Bad things have happened to all of us. For some, the past haunts them. Things like sexual abuse, neglect, physical abuse, or abandonment were part of their childhood. In our professional counseling practice, we often find adults who have had these kinds of life experiences. They tend to struggle with several different things. One of the most common is problems with self-blame.
It is rare for an adult to say, “That was my fault” when they’re talking about an abusive childhood experience. Many realize that’s going a little too far. However, they make other statements that indicate the same thing. Without saying, “It’s my fault,” they still blame themselves for negative events that happen not only in their own lives, but the lives of others.
There is a note of caution here. When we talk about getting rid of self-blame, that does not mean I don’t take responsibility for things for which I am responsible. I make my own decisions too, and I am always responsible for those!
It is true we are all responsible for our actions. However, we look at what others have done to us and take responsibility for that as well. The woman who has never had a relationship with her father believes, “I must not have been what he wanted.” The man who was molested by a family member or friend believes, “I should have told someone what was happening.” The woman who was beaten by her mother believes, “I should have been a better kid.” The guy who was not fed because of his parents’ drug problem believes, “I should have done something to make it better.”
Reading these, it doesn’t “feel right” for a lot of us. We read these statements and think, “How could someone believe those things about themselves?” These are real beliefs from real people. As a mental health professional, part of my job is to help people challenge and change these beliefs because they simply aren’t true.
Give yourself the gift of letting go of the “bad me” image and realizing you’re pretty awesome. You made it this far through some terrible circumstances. Let others be responsible for themselves and do the same for yourself.
As we have previously discussed, beliefs come from experiences. Children aren’t born with a belief that every bad thing that happens is their fault. These beliefs develop over time. When children have repeated negative experiences, they develop a strong, firm, hard-to-change belief there must be something wrong with them. This often carries over into adulthood.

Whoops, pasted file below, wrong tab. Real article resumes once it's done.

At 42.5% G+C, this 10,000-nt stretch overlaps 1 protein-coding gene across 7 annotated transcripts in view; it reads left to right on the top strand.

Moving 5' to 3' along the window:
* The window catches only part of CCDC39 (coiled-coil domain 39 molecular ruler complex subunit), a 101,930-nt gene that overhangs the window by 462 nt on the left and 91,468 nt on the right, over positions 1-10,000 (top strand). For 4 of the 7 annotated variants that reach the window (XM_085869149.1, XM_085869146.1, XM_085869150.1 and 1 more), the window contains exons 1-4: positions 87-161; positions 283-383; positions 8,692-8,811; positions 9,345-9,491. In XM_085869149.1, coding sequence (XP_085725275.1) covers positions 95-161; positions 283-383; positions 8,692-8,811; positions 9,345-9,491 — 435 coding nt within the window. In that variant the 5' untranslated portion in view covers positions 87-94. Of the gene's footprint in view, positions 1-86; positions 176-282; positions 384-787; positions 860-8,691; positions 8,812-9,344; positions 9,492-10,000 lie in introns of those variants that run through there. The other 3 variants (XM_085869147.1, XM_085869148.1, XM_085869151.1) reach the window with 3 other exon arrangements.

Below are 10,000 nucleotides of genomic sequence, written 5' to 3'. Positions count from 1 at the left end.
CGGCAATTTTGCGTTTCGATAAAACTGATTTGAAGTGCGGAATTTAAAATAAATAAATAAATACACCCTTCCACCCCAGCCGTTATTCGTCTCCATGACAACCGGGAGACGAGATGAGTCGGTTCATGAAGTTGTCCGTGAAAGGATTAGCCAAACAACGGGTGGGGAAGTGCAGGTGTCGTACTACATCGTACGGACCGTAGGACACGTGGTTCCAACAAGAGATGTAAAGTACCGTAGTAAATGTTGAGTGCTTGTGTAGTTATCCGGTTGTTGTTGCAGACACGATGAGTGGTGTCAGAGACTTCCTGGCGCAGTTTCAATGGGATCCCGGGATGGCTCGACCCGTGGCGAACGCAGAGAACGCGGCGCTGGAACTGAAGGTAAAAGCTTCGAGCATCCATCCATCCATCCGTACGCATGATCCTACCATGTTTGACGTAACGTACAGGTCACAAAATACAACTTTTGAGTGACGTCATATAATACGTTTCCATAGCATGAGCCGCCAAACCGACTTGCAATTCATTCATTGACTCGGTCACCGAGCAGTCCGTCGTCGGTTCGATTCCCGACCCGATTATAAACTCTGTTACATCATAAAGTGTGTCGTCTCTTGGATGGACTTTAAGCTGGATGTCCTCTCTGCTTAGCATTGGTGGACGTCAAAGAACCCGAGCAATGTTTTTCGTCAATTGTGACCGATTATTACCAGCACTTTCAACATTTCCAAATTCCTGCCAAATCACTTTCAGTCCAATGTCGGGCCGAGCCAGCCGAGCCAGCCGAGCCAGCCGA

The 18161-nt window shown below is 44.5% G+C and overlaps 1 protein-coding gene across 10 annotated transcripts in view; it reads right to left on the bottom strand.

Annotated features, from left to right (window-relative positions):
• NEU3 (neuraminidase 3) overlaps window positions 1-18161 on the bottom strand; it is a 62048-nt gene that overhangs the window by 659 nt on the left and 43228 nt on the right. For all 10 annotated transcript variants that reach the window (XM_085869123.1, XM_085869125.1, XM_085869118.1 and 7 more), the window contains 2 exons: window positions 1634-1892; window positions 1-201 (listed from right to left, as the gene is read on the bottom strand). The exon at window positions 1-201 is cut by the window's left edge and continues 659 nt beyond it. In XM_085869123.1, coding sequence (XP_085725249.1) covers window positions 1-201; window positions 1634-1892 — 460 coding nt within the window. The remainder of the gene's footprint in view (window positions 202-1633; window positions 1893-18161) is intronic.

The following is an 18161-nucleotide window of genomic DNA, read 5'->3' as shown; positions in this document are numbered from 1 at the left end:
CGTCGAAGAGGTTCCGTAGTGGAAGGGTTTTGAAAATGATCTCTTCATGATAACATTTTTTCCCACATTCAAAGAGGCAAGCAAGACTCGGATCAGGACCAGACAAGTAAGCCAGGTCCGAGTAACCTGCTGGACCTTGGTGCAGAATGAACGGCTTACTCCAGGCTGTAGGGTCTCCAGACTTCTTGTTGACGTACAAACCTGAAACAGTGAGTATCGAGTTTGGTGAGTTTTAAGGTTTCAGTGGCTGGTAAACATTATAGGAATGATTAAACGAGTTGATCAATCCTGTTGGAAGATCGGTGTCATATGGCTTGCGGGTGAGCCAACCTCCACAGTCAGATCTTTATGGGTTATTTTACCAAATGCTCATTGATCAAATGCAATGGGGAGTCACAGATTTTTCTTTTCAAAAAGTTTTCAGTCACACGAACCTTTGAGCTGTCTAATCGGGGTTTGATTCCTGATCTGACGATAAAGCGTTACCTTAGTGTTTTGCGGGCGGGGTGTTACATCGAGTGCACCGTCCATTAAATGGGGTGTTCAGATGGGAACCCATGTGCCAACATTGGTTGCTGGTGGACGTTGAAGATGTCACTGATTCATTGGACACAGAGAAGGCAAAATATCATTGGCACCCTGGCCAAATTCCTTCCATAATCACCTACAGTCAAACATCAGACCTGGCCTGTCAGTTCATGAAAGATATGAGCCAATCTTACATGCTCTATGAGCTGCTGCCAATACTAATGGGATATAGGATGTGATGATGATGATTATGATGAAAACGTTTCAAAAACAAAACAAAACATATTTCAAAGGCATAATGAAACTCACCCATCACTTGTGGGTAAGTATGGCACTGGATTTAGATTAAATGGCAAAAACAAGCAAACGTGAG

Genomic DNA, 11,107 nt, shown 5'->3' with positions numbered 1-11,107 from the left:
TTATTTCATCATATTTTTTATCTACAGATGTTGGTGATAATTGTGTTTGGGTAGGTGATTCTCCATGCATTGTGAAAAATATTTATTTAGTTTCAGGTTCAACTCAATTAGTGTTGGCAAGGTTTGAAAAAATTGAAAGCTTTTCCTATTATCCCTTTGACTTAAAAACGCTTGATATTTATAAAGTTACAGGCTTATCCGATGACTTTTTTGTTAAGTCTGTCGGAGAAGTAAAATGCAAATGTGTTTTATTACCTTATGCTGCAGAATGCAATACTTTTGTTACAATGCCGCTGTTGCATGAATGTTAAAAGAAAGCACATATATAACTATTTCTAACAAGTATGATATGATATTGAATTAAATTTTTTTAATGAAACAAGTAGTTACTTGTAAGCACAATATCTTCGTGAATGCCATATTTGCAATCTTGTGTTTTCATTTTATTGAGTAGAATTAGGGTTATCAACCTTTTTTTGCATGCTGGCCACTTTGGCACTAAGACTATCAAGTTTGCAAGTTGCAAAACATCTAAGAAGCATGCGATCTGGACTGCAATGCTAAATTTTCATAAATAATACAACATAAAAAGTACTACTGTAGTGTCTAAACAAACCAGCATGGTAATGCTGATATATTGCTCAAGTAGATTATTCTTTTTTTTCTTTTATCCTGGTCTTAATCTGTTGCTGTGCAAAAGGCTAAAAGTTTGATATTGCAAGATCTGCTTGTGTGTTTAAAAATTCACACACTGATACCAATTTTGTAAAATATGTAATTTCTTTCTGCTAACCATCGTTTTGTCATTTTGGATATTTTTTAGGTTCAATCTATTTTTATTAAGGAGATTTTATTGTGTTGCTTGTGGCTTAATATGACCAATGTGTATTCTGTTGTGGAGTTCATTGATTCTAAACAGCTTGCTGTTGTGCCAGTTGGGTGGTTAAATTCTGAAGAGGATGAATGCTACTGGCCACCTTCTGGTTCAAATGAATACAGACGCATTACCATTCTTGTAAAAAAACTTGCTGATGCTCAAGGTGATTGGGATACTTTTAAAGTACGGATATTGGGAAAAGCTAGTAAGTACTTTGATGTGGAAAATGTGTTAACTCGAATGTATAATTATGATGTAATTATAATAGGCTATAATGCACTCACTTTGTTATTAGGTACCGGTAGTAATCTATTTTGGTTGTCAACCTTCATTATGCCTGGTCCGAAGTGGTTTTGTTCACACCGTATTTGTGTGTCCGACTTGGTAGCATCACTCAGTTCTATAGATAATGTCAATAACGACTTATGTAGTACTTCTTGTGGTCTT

As a mental health professional, I see people engaging in this a lot. When someone close to them makes a bad decision, I hear things like this:
- If I would have done this or that
- If I would have been more this or that
- If I hadn’t been so this or that
What these statements say is who I am as a person impacts the world so much that it causes other people to make wrong choices. That’s pretty powerful. It is understandable how these ideas are developed. If a child has repeated abusive experiences, they come to the conclusion they are causing the abuse. Taken a step further, they were responsible for the abusive individual making the decision to be abusive. This gets taken even further to believing they are responsible for the bad things that happen to others around them.
Self-blame, in this context, is a way for us to try to be better. Since some flaw in who I am caused the past abuse, I have to fix everything around me, especially people, to prove that I am now fixed. It’s as if we are showing the abusive person, who may not be anywhere near us, their abuse worked. It helped us fix all of the things wrong with us. It sounds ridiculous, but our beliefs are rigid – they don’t change easily – and they guide a lot of our behavior.
You are Responsible for You
You are responsible for you. They are responsible for them. You might influence other people’s decisions in some way. However, their decision is their decision. They have to accept responsibility for what they decide. In fact, continuing to self-blame for others’ problems gives them an excuse. They can avoid responsibility altogether and continue to make bad decisions.
The process of changing these beliefs is a difficult one and it may take some time. Here’s a start. You are not the blame for others’ abuse of you. They are. You didn’t cause it. They did. You also are not responsible for others’ bad decisions today. They are. You didn’t cause it.
Seems like a no-brainer, right? Maybe, but it’s not easy. Tell that scared, guilty child inside you those words over and over. Imagine a friend in your situation. They had your life experiences. Would you blame them? What would you say to them about their self-blame? It is likely that you would not tell your friend to continue blaming themselves for the bad decisions of others.
I invite you to give yourself this same gift of letting go of the “bad me” image and realizing you’re pretty awesome. You made it this far through some terrible circumstances. Let others be responsible for themselves and do the same for yourself.
What ways have you held yourself responsible for past abuse or the bad decisions of others? We would love to read your comments.